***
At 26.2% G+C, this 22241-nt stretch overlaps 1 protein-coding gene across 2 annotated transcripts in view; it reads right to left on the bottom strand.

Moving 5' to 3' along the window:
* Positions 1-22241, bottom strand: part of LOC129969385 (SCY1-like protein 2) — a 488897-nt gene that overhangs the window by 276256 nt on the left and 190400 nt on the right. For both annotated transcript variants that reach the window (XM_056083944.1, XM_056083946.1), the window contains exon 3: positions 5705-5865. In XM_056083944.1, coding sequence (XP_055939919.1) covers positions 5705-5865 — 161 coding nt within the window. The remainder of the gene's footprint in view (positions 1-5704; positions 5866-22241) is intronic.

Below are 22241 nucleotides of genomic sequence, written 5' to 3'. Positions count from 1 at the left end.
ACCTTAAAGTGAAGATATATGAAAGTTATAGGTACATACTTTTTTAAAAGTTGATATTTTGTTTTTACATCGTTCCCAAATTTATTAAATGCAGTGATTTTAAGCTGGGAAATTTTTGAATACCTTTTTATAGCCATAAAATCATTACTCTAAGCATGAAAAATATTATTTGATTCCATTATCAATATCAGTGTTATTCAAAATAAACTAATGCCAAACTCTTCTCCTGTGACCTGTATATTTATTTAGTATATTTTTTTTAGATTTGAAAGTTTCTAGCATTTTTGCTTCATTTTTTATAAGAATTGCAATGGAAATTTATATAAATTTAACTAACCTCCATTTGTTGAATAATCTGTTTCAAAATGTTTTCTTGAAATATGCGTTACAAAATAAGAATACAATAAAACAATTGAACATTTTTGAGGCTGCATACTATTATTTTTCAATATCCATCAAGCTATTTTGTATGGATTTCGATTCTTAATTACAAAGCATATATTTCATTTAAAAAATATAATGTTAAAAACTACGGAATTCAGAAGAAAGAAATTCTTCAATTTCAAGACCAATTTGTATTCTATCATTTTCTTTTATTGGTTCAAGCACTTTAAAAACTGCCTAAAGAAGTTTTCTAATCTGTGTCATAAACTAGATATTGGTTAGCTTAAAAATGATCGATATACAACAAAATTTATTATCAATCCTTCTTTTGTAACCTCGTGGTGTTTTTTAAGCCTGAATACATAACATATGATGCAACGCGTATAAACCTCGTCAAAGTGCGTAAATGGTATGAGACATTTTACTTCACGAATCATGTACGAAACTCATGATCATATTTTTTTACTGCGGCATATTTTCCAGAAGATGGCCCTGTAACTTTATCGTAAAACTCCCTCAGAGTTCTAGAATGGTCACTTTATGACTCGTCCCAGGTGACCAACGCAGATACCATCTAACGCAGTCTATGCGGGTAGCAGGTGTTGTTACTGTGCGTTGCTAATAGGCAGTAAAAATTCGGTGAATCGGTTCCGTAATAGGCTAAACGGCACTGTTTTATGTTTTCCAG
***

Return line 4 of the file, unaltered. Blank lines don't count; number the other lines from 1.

Below are 22241 nucleotides of genomic sequence, written 5' to 3'. Positions count from 1 at the left end.